uniPulse TR-606 features
- Full velocity control of all 7 voices
- Six (6!) additional sounds (An 808ish deep clicky bassdrum and a higher pitched one, Only Snare Noise, Only Tom Noise, Each half of Cymbal (the hitting sound and the decaying sound))
- Midi clock input. Clock is also sent to external din-sync devices.
- Midi controlled Open hihat decay
- Midi controlled hihat and cymbal length
- You can install an additional midi socket, or use the existing DIN-Sync socket
Here you will find information on how to add single outputs to your beloved Minipops-120.
This mod is compatible to midi added with the uniPulse. An uniPulse installation manual for Korg Minipops 120 is here.
Attached is a picture (extracted from the service manual) of the circuitboard and the points/parts you have to desolder to add single outputs. The HighHats and Cymbal share the same output, so you will get 7 single outputs for Bassdrum, Snaredrum, Claves, High Conga, Low Conga, Bongo and Highat/Cymbal.
This guide shows you how to use the Tubbutec uniPulse interface with a Korg Minipops 7.
The config file for the Korg Minipops 7 is here.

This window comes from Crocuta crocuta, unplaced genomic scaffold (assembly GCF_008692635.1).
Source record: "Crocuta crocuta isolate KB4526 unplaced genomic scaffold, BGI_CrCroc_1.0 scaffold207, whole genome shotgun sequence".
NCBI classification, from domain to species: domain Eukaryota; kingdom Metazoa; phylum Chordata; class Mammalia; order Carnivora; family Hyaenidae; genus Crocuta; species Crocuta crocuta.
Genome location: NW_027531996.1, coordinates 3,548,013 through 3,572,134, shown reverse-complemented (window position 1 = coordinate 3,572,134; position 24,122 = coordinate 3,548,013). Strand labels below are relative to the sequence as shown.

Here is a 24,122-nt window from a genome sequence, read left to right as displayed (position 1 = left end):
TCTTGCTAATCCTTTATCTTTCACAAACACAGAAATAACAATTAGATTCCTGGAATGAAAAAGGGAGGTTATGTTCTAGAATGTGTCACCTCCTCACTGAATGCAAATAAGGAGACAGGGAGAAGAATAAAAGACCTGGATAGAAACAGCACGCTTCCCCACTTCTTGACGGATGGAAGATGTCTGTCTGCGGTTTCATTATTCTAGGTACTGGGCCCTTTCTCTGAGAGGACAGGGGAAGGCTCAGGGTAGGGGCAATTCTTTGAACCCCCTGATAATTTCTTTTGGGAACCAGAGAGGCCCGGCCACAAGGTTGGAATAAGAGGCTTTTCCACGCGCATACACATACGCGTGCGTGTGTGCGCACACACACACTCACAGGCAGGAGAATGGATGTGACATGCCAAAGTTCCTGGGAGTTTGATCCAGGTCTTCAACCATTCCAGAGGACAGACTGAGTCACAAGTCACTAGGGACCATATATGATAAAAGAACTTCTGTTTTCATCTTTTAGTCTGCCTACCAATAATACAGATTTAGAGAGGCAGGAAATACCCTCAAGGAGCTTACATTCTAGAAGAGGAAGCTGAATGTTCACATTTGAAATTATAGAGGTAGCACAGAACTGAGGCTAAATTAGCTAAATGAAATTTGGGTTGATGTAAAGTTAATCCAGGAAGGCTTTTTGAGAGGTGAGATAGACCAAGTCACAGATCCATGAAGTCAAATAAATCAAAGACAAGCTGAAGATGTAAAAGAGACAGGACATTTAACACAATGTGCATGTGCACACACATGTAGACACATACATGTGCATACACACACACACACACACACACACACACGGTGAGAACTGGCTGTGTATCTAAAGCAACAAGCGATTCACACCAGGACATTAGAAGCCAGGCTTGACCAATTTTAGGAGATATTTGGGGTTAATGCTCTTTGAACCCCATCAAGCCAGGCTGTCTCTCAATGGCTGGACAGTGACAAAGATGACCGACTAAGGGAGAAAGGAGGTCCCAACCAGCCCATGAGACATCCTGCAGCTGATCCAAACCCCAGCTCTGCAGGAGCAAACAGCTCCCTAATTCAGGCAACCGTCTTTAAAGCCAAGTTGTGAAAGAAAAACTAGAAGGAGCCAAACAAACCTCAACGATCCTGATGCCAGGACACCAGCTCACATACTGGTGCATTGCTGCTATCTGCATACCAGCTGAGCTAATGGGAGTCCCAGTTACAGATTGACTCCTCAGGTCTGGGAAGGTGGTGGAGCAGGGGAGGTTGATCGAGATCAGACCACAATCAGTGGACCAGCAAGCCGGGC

– Full velocity control for all 14 instruments
– Velocity controls guiro pitch
– Midi sync (optional)
Guiro pitch is controlled by midi velocity. If you want a fixed pitch, adjust CV-voltage until the desired pitch is reached.
The image below shows the trigger points. You can solder the uniPulse trigger outs directly to these points. An exception is the Guiro, which is connected to the uniPulse CV-out with an additional diode.
Here is a video showing a custom midi interface developed by Tubbutec for analogue drum machines such as Korg Minipops, AceTone RythmAce, Maestro Rhythm King MRK-2, Roland TR77,…
It has the following features:
- 16 pulse out channels + Guiro output and pitch control
- Outputs selectable between +5V..+12V and -12V
- Fully velocity sensitive
- Adjustable pulse length between 0.3 and 1.3 ms
- Midi learn
This Sequential Tom needed a new power supply. It states to need 15V AC, but after a little bit of reverse engineering it turned out to actually need 2×7.5V AC. It is quite unlikely to find a wall adapter with 2×7.5V AC, so I had to build an own power supply. It is just a (fused) transformer in a case, and a plug attached to a cable that fits into the back of the Tom. Done 🙂